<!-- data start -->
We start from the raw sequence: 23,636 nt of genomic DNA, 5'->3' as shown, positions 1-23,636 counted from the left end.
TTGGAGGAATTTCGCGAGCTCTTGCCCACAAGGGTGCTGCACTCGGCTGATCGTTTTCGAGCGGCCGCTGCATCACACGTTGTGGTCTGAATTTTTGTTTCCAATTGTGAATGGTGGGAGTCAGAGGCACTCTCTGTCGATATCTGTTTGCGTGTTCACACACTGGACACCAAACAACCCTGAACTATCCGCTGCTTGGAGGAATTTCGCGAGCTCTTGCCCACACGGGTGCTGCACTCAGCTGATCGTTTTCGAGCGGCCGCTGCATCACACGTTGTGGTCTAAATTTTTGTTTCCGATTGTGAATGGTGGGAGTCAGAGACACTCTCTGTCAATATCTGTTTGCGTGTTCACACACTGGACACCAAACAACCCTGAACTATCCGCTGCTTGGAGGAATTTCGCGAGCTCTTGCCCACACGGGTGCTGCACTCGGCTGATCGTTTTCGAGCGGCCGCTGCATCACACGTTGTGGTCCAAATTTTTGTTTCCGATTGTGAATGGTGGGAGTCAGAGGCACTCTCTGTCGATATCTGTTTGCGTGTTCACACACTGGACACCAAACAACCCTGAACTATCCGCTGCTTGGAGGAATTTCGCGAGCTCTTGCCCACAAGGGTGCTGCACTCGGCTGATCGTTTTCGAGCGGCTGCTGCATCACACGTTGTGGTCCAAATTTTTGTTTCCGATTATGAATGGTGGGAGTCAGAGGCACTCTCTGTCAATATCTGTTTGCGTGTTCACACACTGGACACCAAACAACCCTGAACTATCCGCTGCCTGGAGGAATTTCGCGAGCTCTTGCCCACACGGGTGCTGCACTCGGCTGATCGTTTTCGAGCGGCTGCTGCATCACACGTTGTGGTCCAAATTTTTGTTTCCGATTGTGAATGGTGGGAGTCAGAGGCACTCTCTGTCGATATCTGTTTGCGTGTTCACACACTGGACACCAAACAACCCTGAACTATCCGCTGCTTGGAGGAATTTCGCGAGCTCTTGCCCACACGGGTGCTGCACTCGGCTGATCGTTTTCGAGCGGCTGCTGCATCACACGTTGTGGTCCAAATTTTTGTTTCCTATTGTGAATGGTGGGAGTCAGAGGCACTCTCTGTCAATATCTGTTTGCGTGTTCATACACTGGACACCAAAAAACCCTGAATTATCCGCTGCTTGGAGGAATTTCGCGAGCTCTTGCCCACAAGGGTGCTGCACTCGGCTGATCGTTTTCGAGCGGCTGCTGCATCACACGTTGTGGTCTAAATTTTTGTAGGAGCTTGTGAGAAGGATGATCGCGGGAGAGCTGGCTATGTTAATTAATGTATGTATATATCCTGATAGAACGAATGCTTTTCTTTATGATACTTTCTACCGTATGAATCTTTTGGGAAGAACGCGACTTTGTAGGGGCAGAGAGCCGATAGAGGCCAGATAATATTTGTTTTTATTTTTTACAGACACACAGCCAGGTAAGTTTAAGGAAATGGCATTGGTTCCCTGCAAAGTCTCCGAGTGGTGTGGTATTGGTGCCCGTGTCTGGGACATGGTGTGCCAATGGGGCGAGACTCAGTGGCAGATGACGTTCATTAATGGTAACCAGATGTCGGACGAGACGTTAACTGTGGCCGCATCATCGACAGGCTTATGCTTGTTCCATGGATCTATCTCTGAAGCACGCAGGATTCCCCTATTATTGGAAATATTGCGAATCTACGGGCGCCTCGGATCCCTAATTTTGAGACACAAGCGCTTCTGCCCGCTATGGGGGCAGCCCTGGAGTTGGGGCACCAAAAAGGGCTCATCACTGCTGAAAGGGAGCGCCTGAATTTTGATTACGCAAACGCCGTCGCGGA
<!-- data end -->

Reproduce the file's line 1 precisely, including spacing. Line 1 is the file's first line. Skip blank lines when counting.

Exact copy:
We start from the raw sequence: 23,636 nt of genomic DNA, 5'->3' as shown, positions 1-23,636 counted from the left end.